Of Irish heritage, Gerald Festus Kelly was born in London. Upon moving to Paris to study in 1900, he was introduced to Monet, Degas, Sickert, Renoir, Gauguin, Cezanne and Sargent, the latter two having a strong influence on his early portraiture.
Kelly experienced a failed love affair in 1908, and partly in reaction to this, sailed to Burma, where he became captivated by the landscape, people, and dancers; the latter inspired an important series in the artist's oeuvre, compatible the exoticism and rich palate he so admired in Gauguin's work. His friend, Somerset Maugham observed that 'his Burmese dancers.... have a strange impenetrability. Their gestures are enigmatic and very significant. They are charming, and there is something curiously erratic in their manner; with a sure instinct, and with a more definite feeling for decoration, than is possible in a portrait, Mr Kelly has given us the character of the East and we of our generation see it'.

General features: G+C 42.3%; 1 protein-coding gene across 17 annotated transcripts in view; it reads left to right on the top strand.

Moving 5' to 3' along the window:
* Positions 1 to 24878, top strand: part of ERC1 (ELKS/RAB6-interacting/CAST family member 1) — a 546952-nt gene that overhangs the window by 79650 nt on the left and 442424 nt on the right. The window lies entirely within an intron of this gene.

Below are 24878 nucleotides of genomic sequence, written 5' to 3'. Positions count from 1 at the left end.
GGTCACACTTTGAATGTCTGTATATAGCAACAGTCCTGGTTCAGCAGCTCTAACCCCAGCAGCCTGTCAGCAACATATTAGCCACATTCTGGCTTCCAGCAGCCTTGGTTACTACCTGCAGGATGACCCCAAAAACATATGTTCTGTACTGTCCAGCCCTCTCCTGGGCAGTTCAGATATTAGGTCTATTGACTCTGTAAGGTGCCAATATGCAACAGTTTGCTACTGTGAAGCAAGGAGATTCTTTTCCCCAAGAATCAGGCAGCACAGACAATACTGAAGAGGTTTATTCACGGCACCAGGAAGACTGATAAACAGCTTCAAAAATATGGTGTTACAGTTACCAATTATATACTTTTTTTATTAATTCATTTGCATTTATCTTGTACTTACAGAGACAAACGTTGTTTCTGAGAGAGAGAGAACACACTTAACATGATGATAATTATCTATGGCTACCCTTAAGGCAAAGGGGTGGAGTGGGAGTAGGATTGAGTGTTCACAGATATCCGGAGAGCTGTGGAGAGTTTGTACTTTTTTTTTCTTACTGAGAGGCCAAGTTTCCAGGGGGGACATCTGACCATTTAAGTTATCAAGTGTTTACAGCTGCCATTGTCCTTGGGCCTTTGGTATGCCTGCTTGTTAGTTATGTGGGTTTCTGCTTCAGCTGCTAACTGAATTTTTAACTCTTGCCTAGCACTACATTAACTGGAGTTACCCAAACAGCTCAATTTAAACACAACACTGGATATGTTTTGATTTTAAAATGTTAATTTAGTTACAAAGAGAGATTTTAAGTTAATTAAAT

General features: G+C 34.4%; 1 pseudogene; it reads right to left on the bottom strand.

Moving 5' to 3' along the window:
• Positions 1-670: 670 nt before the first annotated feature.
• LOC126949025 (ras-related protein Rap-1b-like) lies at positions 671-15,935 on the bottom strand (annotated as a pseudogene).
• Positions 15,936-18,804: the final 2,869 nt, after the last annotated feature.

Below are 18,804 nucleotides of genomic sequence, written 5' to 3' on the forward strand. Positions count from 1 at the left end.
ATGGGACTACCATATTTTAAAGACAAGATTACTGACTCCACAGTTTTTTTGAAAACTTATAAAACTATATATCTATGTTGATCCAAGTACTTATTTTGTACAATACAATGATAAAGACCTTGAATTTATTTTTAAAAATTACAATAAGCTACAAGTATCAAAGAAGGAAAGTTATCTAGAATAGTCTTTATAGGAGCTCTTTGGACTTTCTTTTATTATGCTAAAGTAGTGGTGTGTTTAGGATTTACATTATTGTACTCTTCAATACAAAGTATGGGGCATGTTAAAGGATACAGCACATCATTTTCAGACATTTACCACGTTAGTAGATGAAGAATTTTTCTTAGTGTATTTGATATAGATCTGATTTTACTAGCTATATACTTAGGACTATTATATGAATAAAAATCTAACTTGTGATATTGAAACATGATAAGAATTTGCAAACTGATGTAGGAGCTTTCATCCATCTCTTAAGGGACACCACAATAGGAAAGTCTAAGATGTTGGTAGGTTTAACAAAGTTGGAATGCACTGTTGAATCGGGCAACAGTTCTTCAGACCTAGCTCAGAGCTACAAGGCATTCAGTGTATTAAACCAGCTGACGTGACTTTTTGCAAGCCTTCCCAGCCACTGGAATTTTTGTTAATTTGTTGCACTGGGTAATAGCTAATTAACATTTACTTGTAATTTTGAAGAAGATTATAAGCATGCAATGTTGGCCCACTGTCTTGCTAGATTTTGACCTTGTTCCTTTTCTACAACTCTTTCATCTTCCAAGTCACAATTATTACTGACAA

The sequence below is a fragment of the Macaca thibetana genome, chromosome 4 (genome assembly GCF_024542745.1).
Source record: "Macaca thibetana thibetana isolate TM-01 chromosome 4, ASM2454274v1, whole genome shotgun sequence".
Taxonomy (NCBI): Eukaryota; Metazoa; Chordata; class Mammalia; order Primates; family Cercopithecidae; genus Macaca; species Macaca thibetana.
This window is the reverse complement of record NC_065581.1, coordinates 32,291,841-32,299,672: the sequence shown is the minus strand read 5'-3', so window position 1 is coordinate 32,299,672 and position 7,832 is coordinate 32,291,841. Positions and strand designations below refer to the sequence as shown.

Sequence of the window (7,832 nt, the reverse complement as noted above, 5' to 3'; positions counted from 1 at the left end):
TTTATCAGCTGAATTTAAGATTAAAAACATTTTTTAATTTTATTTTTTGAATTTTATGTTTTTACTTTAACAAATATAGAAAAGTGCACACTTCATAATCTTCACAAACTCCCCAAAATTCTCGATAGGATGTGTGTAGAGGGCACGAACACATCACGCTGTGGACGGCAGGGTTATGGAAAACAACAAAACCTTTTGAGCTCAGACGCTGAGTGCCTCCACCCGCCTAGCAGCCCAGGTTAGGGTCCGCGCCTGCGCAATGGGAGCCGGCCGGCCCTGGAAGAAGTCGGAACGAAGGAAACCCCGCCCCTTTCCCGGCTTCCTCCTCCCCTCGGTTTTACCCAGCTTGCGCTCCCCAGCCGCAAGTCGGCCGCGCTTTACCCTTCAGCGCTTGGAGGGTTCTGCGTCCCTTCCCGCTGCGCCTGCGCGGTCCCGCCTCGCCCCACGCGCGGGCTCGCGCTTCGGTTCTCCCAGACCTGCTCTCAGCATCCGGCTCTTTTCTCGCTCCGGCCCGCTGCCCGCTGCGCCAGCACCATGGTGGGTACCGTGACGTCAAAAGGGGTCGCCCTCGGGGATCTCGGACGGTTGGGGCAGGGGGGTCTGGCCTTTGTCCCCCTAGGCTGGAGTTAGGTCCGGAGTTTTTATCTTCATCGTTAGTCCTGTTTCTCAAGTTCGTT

Upon returning to Europe, Kelly enjoyed a highly successful career as a portrait painter, his sitters including T.S. Eliot, King George VI and Queen Elizabeth, Henry Clay Frick, Harold McMillan, Ralph Vaughan Williams and Mary Stokes. In 1949 he was elected President of the Royal Academy, and did much to introduce modern art into the Academy's exhibitions.